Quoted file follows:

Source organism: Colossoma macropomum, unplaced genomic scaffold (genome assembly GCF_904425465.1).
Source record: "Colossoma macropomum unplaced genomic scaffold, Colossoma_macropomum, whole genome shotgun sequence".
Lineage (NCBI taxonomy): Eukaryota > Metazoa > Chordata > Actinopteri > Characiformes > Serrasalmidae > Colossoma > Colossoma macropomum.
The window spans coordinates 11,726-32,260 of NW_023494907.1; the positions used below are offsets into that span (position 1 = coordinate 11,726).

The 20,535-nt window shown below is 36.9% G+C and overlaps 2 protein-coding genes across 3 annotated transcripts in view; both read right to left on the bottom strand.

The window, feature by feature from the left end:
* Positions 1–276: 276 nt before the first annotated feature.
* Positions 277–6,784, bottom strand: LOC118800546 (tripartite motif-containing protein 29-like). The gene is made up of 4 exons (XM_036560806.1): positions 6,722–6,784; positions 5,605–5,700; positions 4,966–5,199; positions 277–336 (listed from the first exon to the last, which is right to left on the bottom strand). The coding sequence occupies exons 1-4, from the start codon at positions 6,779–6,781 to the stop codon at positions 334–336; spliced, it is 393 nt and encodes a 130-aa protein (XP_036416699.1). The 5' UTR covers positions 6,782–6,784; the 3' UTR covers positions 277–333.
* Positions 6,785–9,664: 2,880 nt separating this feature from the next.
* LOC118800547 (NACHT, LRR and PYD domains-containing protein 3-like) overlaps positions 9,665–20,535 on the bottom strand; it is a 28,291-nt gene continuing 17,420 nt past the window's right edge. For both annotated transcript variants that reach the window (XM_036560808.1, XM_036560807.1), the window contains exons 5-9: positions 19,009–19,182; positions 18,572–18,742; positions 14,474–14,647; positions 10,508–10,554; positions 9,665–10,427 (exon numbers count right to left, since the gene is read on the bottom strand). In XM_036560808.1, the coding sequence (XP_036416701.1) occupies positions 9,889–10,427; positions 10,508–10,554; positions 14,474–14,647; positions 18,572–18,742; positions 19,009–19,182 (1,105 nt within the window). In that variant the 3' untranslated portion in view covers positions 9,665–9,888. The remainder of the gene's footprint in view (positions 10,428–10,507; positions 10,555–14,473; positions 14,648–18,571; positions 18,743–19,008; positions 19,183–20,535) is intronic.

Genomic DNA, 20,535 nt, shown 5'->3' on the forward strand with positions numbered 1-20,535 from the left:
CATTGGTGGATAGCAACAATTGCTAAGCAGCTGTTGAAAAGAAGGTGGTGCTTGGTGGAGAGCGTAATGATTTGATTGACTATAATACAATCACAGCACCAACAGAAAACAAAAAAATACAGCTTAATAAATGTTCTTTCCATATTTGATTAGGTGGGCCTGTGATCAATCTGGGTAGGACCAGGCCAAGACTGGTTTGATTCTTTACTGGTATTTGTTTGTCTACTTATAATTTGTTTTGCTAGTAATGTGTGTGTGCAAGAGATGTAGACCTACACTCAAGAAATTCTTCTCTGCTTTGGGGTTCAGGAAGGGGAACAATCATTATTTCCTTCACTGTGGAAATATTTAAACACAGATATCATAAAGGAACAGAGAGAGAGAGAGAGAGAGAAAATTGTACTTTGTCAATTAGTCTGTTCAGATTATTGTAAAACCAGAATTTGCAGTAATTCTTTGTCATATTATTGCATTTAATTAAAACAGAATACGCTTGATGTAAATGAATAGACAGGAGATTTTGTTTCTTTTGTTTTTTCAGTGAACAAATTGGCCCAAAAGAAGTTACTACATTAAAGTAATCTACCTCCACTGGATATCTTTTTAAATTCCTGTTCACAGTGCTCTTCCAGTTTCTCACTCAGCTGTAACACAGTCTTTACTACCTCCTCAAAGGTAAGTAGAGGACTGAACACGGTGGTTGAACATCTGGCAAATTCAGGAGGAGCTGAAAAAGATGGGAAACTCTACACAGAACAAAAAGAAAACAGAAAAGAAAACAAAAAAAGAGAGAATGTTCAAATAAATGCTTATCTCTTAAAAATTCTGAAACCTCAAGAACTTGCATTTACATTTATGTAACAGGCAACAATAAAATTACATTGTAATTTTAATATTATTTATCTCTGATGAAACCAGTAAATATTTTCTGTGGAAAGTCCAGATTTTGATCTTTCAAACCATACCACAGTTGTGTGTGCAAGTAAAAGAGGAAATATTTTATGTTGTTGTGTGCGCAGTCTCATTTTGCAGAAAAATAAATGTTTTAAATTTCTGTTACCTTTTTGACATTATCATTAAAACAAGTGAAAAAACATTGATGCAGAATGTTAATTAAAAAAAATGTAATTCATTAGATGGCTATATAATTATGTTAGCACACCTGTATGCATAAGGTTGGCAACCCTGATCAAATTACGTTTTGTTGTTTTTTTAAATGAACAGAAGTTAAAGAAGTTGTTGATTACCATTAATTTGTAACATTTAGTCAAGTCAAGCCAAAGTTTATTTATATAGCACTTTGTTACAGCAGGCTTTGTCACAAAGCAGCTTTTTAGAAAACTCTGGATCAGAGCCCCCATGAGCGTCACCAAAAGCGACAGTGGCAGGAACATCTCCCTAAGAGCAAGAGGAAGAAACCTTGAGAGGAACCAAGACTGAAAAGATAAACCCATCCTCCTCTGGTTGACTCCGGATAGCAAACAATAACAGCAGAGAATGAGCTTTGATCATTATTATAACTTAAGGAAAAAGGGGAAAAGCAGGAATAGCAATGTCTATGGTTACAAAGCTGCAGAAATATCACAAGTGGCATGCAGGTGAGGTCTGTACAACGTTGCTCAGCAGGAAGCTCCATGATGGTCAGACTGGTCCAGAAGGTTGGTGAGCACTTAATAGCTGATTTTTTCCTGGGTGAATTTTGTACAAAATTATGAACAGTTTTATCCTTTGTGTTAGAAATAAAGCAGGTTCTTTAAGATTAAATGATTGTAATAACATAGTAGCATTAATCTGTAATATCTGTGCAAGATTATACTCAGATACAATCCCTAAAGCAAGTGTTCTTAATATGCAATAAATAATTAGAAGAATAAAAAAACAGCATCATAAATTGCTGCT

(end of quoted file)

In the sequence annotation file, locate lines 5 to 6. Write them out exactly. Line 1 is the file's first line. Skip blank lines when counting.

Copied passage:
The 20,535-nt window shown below is 36.9% G+C and overlaps 2 protein-coding genes across 3 annotated transcripts in view; both read right to left on the bottom strand.

The window, feature by feature from the left end: